But Henry Parise said Saturday, the day after the Warren native and Western Reserve High School grad died of a brain tumor at the age of 56, that he decided not to interfere with his son’s career choice.
‘‘I think he was a person who wanted to do more than just the ordinary,’’ Henry Parise said of his son.
Henry Parise, along with his wife Catherine and daughter Rita, said Ron’s love of space began when he was a small child. Catherine Parise said she had a love of space too but she did not tell her son because she did not want to seem like she was trying to influence him.
‘‘I never told him,’’ she said as they clustered around their kitchen table. ‘‘I didn’t want him to think I was pushing him into something.’’
Ron Parise was working for the Goddard Space Center and living in Silver Spring, Md. His father said Ron Parise had been fighting the tumor for the last three years.
In December 1990, Parise was a member of the space shuttle Columbia and in March 1995, he was a member of the crew of the space shuttle Endeavour, both times as a payload specialist.
Henry Parise said he remembers watching his son lift off into space in person.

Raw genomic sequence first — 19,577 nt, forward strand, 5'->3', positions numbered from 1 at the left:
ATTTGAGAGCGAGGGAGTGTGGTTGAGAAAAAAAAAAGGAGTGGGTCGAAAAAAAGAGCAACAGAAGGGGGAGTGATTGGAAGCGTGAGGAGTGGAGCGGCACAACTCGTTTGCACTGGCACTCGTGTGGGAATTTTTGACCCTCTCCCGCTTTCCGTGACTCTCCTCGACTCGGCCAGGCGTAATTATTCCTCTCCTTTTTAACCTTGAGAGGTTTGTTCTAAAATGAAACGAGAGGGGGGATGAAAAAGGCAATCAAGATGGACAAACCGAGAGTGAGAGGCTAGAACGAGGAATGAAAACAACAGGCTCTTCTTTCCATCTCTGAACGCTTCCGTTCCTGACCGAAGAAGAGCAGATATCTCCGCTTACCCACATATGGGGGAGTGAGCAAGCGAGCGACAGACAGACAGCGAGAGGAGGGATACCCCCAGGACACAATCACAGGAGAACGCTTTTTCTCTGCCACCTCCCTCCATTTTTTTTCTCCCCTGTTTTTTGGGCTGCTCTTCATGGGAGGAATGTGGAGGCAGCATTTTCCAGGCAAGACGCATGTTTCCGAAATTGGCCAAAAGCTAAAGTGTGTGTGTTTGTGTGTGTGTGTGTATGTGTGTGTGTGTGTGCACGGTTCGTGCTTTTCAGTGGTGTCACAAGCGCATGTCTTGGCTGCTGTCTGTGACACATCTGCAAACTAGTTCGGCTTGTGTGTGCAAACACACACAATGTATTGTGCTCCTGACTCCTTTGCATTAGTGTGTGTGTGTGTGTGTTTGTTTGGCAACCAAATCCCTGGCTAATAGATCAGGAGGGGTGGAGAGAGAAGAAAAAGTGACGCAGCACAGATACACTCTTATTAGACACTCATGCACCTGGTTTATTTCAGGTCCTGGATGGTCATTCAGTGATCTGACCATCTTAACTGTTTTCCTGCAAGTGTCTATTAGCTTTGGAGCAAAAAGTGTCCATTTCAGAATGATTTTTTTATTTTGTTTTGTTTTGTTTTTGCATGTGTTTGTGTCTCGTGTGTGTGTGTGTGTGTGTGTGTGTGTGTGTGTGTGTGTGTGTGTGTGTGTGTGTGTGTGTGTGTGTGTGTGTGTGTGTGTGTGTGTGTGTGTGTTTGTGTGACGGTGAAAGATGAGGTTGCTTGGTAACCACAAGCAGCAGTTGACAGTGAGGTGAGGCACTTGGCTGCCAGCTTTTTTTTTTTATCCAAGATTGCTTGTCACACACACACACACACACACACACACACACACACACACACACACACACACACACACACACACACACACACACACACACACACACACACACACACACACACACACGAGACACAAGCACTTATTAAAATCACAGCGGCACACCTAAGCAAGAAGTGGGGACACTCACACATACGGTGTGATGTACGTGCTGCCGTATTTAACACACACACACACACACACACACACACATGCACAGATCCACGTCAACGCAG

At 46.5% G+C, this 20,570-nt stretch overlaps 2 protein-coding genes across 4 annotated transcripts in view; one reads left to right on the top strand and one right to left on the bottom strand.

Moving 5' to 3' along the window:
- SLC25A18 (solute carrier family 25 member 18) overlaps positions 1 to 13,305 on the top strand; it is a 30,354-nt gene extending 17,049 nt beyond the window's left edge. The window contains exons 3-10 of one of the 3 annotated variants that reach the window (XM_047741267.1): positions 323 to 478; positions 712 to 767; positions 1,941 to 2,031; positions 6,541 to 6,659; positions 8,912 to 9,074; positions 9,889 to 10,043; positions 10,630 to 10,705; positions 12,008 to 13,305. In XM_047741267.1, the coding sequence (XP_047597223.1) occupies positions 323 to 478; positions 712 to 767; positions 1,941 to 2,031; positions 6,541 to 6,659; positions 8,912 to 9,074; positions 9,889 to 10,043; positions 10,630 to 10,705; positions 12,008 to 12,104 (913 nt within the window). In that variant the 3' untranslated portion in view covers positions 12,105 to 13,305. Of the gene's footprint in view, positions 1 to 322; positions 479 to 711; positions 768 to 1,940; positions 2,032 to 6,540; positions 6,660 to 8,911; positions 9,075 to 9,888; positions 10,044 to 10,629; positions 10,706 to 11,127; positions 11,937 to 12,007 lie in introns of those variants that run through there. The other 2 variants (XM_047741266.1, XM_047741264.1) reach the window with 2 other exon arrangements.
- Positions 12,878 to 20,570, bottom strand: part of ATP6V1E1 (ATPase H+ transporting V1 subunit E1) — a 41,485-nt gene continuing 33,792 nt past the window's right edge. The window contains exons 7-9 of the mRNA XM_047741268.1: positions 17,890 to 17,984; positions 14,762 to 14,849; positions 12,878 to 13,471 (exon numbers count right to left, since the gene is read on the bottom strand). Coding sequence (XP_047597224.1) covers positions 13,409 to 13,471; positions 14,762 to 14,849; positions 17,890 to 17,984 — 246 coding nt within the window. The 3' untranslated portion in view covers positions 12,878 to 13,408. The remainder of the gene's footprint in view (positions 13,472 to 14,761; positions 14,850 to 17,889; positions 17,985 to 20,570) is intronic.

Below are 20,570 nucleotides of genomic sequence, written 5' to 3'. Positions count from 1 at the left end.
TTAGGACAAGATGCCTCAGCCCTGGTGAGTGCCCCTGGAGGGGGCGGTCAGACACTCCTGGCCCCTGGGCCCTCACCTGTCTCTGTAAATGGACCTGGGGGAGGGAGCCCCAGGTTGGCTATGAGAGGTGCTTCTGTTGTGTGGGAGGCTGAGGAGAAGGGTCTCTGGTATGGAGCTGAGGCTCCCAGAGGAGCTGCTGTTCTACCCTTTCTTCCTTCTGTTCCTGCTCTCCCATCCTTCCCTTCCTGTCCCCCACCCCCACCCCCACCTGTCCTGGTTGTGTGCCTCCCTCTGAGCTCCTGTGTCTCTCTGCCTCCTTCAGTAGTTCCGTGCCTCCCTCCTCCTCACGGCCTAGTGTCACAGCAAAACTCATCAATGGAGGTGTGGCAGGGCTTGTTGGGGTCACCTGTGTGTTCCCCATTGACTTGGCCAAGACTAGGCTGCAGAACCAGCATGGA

‘‘I was a little nervous, but we thought he’d be ok,’’ Henry Parise said.
As a boy, she knew he was interested in space when he drew a picture of the universe in first grade, Catherine Parise said.
‘‘He drew the sun and all the planets,’’ she said.
His parents bought him a telescope but Ron also made his own, and was serious about it, his father said.
‘‘When I say he made them, he made them.’’ Henry Parise said. ‘‘He ground the lenses himself.’’
Both parents said they never thought their son would be an astronaut, but Rita Parise said she thought her older brother had the drive to do it.
Ron Parise was also an accomplished amateur radio operator and his parents said he also liked camping and photography.
But he told his parents there was nothing like being in space.
‘‘The thing he liked the most was looking out the windows,’’ Catherine Parise said. ‘‘He said, ‘Mom, I can’t understand why anyone would want to destroy it (Earth).’ ’’
Parise himself said in 1998 that he would go again if called.
‘‘I’d go again in a minute,’’ Ron Parise said. ‘‘It’s such a remarkable mixture of feelings when you are in space. There is the experience of weightlessness, the incredible views. I can remember looking back at Earth, with all of its brilliant colors, and that pitch black sky as a backdrop. There’s nothing like it.’’
Fact BoxRon Parise
Born: May 24, 1951, in Warren
Family: Wife Cecelia and two children, Nicholas and Katie
Education: Graduated from Western Reserve High School in 1969; graduated from Youngstown State University with bachelor of science in physics; graduated from the University of Florida with a master of science degree in astronomy in 1977 and a Ph.D. in astronomy in 1979.
Experience: Flew on space shuttle Columbia in 1990 and the Endeavour in 1995 as a payload specialist. Logged 614 hours and 10.6 million miles in space.
Research topics: Included circumsteller matter in binary star systems and the evolutionary status of stars in globular clusters.